I only met Frank Sinatra once, but I learned a lot from him.
I grew up with is music, heard it at dances at Maryville College where the elderly chaperones would tap you on the shoulder if you held the girls too close. I saw him on the big screen and bought dozens of his records. The man with the golden voice had a swagger and an electricity that delighted swooning bobbysoxers and taught me something about confidence and how to connect with an audience. Ol’ Blue Eyes always seemed to know exactly what he was doing, and he made it look easy. He understood the importance of composure. He had a lot of talent but he knew talent alone wasn’t enough.
I met Frank Sinatra in the course of a lawsuit over the private plane crash that killed his mother Natalie when she was on her way to see him open at Caesar’s Palace in Las Vegas. Sinatra and the widows of the pilot and co-pilot who were also killed in the accident sued the government because faulty directives from an air traffic controller caused the crash. I represented one of the widows, and the case later settled.
Normally only lawyers are comfortable in deposition, but if Sinatra was apprehensive, he didn’t let on. He was as gracious and compelling as I had hoped he would be. I still remember the first question put to the crooner and his reply.
“Are you Frank Sinatra the entertainer?”
“There’s only one of me.”
Sinatra once told a write that what he sings, he believes. He said “if you want to get an audience with you, there’s only one way. You have to reach out to them with total honesty and humility. An audience is like a broad, if you’re indifferent- splitsville.” The wording may be politically incorrect today but the message is true for lawyers and juries. You need the facts on your side but you also have to reach out to jurors and connect with their emotions. If you’re indifferent, you may as well have given up. If you approach your audience with dedication, truth and sincerity you will get your message across.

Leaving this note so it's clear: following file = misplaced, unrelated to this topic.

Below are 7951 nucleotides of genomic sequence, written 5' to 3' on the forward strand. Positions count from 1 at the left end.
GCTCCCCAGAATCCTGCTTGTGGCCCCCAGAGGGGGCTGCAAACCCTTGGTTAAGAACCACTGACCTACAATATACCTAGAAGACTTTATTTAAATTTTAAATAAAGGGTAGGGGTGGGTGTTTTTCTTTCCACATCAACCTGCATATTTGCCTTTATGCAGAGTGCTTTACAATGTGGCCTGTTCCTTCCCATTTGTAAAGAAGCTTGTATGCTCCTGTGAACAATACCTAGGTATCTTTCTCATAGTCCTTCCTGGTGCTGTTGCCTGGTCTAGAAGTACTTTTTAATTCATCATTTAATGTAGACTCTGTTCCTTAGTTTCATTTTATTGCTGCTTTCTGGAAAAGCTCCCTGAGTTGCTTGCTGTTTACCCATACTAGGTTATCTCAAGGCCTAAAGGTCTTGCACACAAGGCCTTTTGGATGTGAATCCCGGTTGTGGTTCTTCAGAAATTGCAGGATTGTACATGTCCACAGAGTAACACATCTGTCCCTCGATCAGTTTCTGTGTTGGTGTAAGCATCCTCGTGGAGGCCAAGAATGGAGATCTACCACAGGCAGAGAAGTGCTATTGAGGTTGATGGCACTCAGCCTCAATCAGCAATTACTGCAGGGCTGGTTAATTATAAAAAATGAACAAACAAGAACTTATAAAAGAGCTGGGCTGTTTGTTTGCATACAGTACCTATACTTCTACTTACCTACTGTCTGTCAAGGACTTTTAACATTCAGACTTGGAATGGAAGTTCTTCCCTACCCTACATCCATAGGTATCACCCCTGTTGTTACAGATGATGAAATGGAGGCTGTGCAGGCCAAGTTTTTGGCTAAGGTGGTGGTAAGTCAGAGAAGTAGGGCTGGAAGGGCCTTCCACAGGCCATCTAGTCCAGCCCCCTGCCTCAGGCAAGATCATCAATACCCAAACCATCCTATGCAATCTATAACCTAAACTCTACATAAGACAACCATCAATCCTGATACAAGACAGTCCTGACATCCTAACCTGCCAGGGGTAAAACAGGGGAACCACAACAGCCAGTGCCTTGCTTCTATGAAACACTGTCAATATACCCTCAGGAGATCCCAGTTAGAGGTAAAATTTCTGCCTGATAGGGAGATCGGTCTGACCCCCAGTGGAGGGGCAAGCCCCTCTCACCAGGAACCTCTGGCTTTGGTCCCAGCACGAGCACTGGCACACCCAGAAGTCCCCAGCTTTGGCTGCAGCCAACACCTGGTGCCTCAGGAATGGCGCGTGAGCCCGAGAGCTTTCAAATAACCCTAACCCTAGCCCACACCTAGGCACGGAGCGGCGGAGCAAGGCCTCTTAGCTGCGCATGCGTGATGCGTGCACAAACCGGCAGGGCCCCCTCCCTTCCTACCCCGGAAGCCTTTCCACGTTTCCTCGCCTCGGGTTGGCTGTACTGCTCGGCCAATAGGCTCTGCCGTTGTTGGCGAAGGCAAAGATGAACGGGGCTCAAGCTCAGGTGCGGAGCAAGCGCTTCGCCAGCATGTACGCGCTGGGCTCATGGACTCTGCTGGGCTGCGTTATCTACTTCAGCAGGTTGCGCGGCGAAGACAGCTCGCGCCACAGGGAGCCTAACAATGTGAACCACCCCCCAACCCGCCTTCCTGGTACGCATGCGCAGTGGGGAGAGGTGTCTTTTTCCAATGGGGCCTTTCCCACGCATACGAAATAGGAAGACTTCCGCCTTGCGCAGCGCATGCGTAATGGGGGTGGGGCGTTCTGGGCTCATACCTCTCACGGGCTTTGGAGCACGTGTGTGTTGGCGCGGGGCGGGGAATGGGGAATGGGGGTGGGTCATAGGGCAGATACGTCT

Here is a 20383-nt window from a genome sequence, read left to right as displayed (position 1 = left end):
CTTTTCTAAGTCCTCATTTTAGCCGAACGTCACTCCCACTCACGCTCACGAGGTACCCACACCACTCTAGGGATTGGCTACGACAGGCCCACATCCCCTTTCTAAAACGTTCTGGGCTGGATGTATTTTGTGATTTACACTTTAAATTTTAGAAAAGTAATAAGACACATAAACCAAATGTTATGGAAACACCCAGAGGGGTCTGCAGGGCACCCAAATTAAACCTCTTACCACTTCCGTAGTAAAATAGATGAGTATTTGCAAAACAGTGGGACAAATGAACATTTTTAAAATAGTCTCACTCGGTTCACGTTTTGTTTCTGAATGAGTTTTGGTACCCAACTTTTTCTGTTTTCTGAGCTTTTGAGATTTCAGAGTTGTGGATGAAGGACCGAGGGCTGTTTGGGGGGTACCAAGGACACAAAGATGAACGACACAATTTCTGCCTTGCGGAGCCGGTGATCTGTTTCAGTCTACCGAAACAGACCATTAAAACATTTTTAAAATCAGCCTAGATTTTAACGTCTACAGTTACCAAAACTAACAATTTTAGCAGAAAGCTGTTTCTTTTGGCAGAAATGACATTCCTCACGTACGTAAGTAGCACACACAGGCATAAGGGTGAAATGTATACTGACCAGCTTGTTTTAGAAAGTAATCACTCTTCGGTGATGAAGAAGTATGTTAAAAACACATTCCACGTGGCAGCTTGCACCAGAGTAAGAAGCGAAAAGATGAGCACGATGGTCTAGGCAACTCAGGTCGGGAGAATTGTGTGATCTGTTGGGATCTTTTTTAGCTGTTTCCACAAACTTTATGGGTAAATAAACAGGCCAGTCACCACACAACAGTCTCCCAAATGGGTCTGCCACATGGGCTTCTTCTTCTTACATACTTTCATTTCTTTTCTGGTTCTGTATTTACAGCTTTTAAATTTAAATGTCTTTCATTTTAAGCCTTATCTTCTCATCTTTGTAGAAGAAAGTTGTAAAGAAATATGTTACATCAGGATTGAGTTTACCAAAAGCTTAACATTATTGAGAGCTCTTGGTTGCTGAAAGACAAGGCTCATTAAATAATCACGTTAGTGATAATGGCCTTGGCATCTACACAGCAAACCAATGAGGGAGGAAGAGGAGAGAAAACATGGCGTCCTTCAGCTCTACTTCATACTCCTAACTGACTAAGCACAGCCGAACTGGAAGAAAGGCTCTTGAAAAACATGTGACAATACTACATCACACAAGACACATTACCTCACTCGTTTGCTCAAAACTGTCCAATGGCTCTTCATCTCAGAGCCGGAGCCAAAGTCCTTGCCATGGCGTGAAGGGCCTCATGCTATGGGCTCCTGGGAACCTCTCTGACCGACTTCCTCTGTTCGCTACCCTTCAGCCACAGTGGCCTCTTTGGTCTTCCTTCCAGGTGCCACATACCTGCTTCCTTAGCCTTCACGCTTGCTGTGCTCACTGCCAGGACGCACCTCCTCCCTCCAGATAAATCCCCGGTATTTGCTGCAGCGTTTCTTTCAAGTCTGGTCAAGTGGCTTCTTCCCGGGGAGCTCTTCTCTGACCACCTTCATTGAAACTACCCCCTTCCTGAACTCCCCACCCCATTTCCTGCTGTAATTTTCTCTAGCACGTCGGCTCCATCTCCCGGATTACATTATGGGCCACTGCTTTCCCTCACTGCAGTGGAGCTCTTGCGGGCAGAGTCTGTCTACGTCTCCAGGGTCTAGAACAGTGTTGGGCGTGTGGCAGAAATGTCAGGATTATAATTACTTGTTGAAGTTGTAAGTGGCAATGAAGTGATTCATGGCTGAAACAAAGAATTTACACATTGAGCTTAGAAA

Frank Sinatra put everything he had into every song. When he was blue he was as sad as could be. When he was happy he was flying to the moon. It was all, it was everything, but no matter what his extreme he always performed it with style. In his Chairman of the Board years his style was a mature command of everything around him. In his younger years his style was evident even in the way he wore his hat. He always seemed to be photographed looking out from under the brim of one hat or another. He still looks great in those photos today; years after those hats went out of style.
For lawyers the extreme is known as zealous advocacy. It is the most passionate prosecution or defense that intellect and words can create. It is taking the facts and the law and presenting them with the same passions Sinatra sang of love and loneliness. Like Sinatra legal argument should always be done with style. When he sang sad songs his was the lament of the loser not the scream of the rejected. When he sang happy songs he soared and glowed, it wasn’t the bombast of a victor.
Sinatra didn’t write his own material. He sang the songs of composers like Gershwin, Berlinand Cole Porter. He took their material and gave it his own voice, often mellow, sometimes melancholy, and frequently joyous. His tones evoked feelings in his audience. He knew his songs and how subtle or bold each should be sung. It’s the same for lawyers only we don’t get our material from top composers. Lawyers use the facts and the law give voice to the people they represent. Good lawyers know when to be subtle and when to be bold, and like Sinatra, they know that bluster is never part of style.
Here’s to you Frank. Had you been a lawyer, I bet you would have been one of the best.